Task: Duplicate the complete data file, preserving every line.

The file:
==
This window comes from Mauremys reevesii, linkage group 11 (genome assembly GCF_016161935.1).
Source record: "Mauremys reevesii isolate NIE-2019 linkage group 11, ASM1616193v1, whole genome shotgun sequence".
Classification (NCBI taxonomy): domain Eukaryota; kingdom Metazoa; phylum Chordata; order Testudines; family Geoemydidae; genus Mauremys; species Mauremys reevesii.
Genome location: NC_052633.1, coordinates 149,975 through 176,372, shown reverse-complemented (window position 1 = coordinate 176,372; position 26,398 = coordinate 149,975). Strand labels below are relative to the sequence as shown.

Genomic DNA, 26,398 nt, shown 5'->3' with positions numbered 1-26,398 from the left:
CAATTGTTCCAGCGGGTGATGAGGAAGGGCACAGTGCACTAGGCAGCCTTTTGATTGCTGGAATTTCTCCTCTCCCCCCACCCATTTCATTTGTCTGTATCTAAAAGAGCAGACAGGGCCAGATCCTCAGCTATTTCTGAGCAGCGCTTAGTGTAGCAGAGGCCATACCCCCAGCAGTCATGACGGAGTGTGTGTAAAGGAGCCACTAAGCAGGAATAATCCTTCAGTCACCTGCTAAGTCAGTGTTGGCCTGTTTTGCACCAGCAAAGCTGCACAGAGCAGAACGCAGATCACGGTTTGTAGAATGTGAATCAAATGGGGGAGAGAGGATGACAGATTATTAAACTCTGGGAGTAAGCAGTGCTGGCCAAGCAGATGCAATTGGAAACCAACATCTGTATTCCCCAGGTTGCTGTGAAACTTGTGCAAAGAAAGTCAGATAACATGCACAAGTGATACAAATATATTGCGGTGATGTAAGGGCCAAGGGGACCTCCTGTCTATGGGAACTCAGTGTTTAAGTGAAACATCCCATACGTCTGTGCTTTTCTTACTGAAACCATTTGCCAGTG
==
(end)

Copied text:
This window comes from Mauremys reevesii, linkage group 11 (genome assembly GCF_016161935.1).
Source record: "Mauremys reevesii isolate NIE-2019 linkage group 11, ASM1616193v1, whole genome shotgun sequence".
Classification (NCBI taxonomy): domain Eukaryota; kingdom Metazoa; phylum Chordata; order Testudines; family Geoemydidae; genus Mauremys; species Mauremys reevesii.
Genome location: NC_052633.1, coordinates 149,975 through 176,372, shown reverse-complemented (window position 1 = coordinate 176,372; position 26,398 = coordinate 149,975). Strand labels below are relative to the sequence as shown.

Genomic DNA, 26,398 nt, shown 5'->3' with positions numbered 1-26,398 from the left:
CAATTGTTCCAGCGGGTGATGAGGAAGGGCACAGTGCACTAGGCAGCCTTTTGATTGCTGGAATTTCTCCTCTCCCCCCACCCATTTCATTTGTCTGTATCTAAAAGAGCAGACAGGGCCAGATCCTCAGCTATTTCTGAGCAGCGCTTAGTGTAGCAGAGGCCATACCCCCAGCAGTCATGACGGAGTGTGTGTAAAGGAGCCACTAAGCAGGAATAATCCTTCAGTCACCTGCTAAGTCAGTGTTGGCCTGTTTTGCACCAGCAAAGCTGCACAGAGCAGAACGCAGATCACGGTTTGTAGAATGTGAATCAAATGGGGGAGAGAGGATGACAGATTATTAAACTCTGGGAGTAAGCAGTGCTGGCCAAGCAGATGCAATTGGAAACCAACATCTGTATTCCCCAGGTTGCTGTGAAACTTGTGCAAAGAAAGTCAGATAACATGCACAAGTGATACAAATATATTGCGGTGATGTAAGGGCCAAGGGGACCTCCTGTCTATGGGAACTCAGTGTTTAAGTGAAACATCCCATACGTCTGTGCTTTTCTTACTGAAACCATTTGCCAGTG